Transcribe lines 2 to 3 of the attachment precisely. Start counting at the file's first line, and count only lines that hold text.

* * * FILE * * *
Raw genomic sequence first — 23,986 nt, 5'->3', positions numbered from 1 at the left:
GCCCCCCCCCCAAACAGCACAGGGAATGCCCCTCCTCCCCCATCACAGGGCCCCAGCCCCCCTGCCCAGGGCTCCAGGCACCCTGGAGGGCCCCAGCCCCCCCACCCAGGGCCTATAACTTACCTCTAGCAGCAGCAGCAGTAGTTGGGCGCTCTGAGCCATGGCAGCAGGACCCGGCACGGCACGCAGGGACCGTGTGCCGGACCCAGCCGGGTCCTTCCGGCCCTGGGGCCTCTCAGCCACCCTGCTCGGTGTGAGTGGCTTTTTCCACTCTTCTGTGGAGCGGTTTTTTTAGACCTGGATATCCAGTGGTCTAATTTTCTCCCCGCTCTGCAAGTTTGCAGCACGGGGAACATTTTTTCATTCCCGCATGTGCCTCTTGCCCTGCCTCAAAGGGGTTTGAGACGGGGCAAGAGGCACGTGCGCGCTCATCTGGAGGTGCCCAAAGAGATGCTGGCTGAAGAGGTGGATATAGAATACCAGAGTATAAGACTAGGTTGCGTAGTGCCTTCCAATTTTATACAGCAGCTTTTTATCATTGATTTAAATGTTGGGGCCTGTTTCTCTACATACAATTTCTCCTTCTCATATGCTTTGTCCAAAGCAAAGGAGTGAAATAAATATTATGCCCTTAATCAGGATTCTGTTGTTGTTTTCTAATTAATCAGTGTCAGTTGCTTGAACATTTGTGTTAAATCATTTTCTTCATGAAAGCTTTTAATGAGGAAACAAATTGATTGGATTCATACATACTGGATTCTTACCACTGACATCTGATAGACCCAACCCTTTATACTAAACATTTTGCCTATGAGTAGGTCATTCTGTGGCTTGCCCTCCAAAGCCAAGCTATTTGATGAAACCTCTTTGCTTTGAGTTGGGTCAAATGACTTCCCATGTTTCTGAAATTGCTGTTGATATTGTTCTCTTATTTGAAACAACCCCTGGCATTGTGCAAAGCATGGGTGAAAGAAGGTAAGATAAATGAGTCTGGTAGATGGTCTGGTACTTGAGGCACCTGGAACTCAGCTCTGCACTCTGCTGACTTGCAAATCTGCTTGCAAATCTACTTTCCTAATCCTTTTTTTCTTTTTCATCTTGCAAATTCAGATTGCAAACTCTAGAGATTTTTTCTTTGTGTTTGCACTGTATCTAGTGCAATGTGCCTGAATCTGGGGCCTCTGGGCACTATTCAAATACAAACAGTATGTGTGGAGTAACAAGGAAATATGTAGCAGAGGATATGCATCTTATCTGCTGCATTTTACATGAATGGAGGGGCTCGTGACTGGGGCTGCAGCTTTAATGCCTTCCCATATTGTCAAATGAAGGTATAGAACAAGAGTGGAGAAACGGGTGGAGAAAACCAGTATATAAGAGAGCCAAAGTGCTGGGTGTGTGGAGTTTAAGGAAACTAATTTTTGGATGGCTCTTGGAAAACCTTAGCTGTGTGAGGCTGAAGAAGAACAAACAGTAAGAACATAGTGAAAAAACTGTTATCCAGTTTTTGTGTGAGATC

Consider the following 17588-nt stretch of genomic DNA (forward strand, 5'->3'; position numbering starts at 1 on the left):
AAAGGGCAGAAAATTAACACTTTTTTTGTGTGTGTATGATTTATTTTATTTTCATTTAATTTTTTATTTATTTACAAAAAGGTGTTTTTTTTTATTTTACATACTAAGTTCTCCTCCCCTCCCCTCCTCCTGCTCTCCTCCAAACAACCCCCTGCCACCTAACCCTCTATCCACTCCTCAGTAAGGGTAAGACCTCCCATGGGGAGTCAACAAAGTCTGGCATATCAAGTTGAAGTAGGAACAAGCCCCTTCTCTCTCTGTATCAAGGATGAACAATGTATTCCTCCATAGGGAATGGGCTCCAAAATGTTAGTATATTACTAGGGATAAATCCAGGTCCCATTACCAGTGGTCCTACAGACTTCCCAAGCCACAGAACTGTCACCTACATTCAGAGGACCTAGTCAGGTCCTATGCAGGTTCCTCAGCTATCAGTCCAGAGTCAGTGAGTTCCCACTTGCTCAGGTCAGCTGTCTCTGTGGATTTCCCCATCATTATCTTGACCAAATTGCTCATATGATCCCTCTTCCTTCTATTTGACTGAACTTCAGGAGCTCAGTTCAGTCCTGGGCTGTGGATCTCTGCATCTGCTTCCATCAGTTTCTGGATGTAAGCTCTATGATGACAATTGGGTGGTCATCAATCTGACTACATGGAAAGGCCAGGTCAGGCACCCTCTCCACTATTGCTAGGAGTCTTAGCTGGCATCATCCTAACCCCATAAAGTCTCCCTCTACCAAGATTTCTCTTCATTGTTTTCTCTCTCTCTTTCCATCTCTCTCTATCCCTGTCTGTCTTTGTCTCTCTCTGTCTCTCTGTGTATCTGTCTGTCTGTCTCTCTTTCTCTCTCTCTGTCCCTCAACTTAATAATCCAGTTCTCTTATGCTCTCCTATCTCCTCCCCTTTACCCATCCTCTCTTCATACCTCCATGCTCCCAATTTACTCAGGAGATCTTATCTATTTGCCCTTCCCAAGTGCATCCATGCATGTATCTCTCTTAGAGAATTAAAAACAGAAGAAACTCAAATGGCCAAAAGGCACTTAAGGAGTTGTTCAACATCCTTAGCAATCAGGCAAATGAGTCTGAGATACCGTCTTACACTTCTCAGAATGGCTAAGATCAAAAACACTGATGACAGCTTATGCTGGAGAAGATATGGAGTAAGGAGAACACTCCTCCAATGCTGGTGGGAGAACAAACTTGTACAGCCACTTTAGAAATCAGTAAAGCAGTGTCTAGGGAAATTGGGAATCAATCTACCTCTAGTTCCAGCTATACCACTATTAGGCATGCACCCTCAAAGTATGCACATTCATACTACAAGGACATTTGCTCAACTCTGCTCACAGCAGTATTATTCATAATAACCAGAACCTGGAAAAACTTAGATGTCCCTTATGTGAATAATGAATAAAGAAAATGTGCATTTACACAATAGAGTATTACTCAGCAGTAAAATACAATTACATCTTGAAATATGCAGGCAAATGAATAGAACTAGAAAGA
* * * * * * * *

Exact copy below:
GCCCCCCCCCCAAACAGCACAGGGAATGCCCCTCCTCCCCCATCACAGGGCCCCAGCCCCCCTGCCCAGGGCTCCAGGCACCCTGGAGGGCCCCAGCCCCCCCACCCAGGGCCTATAACTTACCTCTAGCAGCAGCAGCAGTAGTTGGGCGCTCTGAGCCATGGCAGCAGGACCCGGCACGGCACGCAGGGACCGTGTGCCGGACCCAGCCGGGTCCTTCCGGCCCTGGGGCCTCTCAGCCACCCTGCTCGGTGTGAGTGGCTTTTTCCACTCTTCTGTGGAGCGGTTTTTTTAGACCTGGATATCCAGTGGTCTAATTTTCTCCCCGCTCTGCAAGTTTGCAGCACGGGGAACATTTTTTCATTCCCGCATGTGCCTCTTGCCCTGCCTCAAAGGGGTTTGAGACGGGGCAAGAGGCACGTGCGCGCTCATCTGGAGGTGCCCAAAGAGATGCTGGCTGAAGAGGTGGATATAGAATACCAGAGTATAAGACTAGGTTGCGTAGTGCCTTCCAATTTTATACAGCAGCTTTTTATCATTGATTTAAATGTTGGGGCCTGTTTCTCTACATACAATTTCTCCTTCTCATATGCTTTGTCCAAAGCAAAGGAGTGAAATAAATATTATGCCCTTAATCAGGATTCTGTTGTTGTTTTCTAATTAATCAGTGTCAGTTGCTTGAACATTTGTGTTAAATCATTTTCTTCATGAAAGCTTTTAATGAGGAAACAAATTGATTGGATTCATACATACTGGATTCTTACCACTGACATCTGATAGACCCAACCCTTTATACTAAACATTTTGCCTATGAGTAGGTCATTCTGTGGCTTGCCCTCCAAAGCCAAGCTATTTGATGAAACCTCTTTGCTTTGAGTTGGGTCAAATGACTTCCCATGTTTCTGAAATTGCTGTTGATATTGTTCTCTTATTTGAAACAACCCCTGGCATTGTGCAAAGCATGGGTGAAAGAAGGTAAGATAAATGAGTCTGGTAGATGGTCTGGTACTTGAGGCACCTGGAACTCAGCTCTGCACTCTGCTGACTTGCAAATCTGCTTGCAAATCTACTTTCCTAATCCTTTTTTTCTTTTTCATCTTGCAAATTCAGATTGCAAACTCTAGAGATTTTTTCTTTGTGTTTGCACTGTATCTAGTGCAATGTGCCTGAATCTGGGGCCTCTGGGCACTATTCAAATACAAACAGTATGTGTGGAGTAACAAGGAAATATGTAGCAGAGGATATGCATCTTATCTGCTGCATTTTACATGAATGGAGGGGCTCGTGACTGGGGCTGCAGCTTTAATGCCTTCCCATATTGTCAAATGAAGGTATAGAACAAGAGTGGAGAAACGGGTGGAGAAAACCAGTATATAAGAGAGCCAAAGTGCTGGGTGTGTGGAGTTTAAGGAAACTAATTTTTGGATGGCTCTTGGAAAACCTTAGCTGTGTGAGGCTGAAGAAGAACAAACAGTAAGAACATAGTGAAAAAACTGTTATCCAGTTTTTGTGTGAGATC

Consider the following 17588-nt stretch of genomic DNA (forward strand, 5'->3'; position numbering starts at 1 on the left):